Thank you Jessica G, I was going to make all the same points. Many undocumented people pay taxes using federal tax ID numbers, yet are so afraid of being detected that they will never go anywhere near a government office offering aid. Studies show that an undocumented family makes an overall POSITIVE contribution to the US economy by spending their money here, paying taxes, but using fewer services than a native-born person.

    And yes, a lot of this “illegal alien” hysteria has plenty to do with racism. That’s why people call it the “brown flood” and whine about the loss of “real” American culture. What do you mean, like the loss of Native culture? If not, shut up.

    Also, there’s a reason why a special Missouri panel convened by racist, sexist Gov. Blunt “found” that abortion of fetuses that would have been future workers is the reason that we have illegal immigration. Crappy reason 1: white workers are preferable to brown ones. Crappy reason 2: slick way to leverage racist anti-immigration types to agree that the solution is restricting women’s reproductive rights. See how nicely that dovetails there?

  • invalid-0

    well at least you have them talking! i think this is a thoughtful and provocative article contributing to one of the most important debates and issues of our generation. thanks for putting the information out there.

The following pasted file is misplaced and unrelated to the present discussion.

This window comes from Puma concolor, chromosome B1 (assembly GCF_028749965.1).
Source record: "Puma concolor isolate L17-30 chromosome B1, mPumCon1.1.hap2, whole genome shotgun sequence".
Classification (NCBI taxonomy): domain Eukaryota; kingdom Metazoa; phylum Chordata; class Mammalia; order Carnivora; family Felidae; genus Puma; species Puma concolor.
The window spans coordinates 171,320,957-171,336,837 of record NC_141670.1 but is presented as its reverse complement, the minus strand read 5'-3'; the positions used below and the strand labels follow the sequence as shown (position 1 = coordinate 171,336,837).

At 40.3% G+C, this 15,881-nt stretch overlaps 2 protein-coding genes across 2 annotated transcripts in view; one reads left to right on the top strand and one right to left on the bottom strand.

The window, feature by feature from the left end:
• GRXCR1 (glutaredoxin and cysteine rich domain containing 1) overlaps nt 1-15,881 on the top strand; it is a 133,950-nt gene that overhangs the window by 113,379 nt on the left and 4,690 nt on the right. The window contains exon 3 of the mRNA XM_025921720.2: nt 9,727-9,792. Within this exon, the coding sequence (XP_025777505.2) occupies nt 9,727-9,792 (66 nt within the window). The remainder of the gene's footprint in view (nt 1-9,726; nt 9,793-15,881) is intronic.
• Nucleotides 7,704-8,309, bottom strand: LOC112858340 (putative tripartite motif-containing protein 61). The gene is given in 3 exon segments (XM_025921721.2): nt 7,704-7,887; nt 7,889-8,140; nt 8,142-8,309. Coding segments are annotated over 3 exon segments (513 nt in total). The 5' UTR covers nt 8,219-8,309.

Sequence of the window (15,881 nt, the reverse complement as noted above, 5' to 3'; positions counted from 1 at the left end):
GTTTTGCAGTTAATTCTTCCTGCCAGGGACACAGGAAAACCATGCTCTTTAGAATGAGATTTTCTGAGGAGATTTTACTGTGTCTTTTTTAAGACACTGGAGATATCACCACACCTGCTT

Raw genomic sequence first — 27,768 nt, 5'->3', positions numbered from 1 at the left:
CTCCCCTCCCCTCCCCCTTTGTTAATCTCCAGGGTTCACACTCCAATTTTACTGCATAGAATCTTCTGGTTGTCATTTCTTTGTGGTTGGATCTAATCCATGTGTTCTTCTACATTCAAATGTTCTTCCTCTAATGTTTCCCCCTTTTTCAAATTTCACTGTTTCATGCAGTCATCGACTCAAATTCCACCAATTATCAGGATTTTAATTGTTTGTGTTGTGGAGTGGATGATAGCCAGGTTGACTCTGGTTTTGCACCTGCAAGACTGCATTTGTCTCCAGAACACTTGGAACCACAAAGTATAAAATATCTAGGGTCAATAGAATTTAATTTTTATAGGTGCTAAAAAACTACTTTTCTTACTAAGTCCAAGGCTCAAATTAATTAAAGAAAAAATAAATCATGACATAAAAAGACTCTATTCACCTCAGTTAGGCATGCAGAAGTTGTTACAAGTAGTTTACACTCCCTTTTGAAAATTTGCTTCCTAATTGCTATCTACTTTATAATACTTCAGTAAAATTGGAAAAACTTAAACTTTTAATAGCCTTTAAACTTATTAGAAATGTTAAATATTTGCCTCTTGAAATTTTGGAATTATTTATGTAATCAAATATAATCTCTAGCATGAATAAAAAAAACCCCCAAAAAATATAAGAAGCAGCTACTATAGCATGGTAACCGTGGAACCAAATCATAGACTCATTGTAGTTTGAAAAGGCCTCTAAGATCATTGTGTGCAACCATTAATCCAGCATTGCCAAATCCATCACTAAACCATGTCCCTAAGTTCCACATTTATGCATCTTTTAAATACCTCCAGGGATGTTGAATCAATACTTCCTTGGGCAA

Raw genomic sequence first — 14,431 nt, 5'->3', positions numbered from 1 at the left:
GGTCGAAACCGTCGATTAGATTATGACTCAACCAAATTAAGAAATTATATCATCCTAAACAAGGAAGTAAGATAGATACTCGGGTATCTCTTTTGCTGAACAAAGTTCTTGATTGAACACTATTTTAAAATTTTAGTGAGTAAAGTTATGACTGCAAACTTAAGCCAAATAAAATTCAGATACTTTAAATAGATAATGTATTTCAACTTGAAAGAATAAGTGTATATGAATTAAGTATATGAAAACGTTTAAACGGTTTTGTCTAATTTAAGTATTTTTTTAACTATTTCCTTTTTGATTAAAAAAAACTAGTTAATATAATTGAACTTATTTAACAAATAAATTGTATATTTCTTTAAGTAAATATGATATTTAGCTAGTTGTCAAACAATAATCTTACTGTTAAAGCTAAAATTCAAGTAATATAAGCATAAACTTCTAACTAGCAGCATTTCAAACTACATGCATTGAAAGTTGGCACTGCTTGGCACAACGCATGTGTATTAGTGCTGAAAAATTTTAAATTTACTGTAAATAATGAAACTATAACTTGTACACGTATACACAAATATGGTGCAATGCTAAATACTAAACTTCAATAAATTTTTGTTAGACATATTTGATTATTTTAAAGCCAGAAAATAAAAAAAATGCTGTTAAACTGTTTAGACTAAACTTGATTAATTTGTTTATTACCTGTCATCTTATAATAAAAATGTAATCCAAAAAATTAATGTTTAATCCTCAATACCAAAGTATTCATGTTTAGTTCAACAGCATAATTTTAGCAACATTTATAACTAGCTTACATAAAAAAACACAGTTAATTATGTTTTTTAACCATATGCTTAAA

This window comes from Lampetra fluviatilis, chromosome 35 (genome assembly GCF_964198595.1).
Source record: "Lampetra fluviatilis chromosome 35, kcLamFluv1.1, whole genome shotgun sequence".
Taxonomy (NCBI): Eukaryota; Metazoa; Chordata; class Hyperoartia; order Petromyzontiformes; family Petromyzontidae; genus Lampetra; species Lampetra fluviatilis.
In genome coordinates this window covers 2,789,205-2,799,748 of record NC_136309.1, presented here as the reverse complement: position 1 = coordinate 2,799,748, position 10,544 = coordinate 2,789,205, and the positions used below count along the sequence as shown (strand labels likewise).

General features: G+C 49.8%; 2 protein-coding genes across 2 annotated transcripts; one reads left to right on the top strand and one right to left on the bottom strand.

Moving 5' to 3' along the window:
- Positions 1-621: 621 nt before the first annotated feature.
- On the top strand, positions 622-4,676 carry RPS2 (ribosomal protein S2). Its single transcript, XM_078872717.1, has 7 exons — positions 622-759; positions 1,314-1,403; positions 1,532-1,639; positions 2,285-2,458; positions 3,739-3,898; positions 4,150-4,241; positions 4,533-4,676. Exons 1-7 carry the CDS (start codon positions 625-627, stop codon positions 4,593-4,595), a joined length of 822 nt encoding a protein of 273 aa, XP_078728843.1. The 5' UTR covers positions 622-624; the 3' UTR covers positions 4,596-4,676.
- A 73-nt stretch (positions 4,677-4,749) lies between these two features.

• invalid-0

    “And yes, a lot of this ‘illegal alien’ hysteria has plenty to do with racism. That’s why people call it the ‘brown flood’ and whine about the loss of ‘real’ American culture. What do you mean, like the loss of Native culture? If not, shut up.”

    Don’t forget how they say nothing about illegal immigration by whites either. For an example, see this article: http://www.boston.com/news/local/massachusetts/articles/2007/03/18/boom_times_crackdown_slow_emerald_wave/

  • invalid-0

    Creating division among populations is a political tool, the argument of egalitarian America with torch bearing icon no longer holds true. The descent into some form of plutocracy, I may even be tempted even to go as far as calling it a true Juristocracy is far from any basic constitutional arguments afforded here. Turning a nation into per capita product is sadly remiss , as would be the eugenics program of the CFR and other elitist type thinktanks. In a world that doesn’t need so many people, the dilemma of the elite need a helping hand. As we are headlong into a world that seeks to balance a future scary prospect, depopulation subtle or otherwise are a priority. In such ventures we need a proxy and known result, with many convincing sideshows, barbarism howsoever legitimized is still barbarism. True statesmen are a little sparse these days as is common sense, but then we need not worry so much. We deserve what we approve of, and with current trends we approve with little foresight. If things are cyclical, we are bound without a doubt to reap what we sow.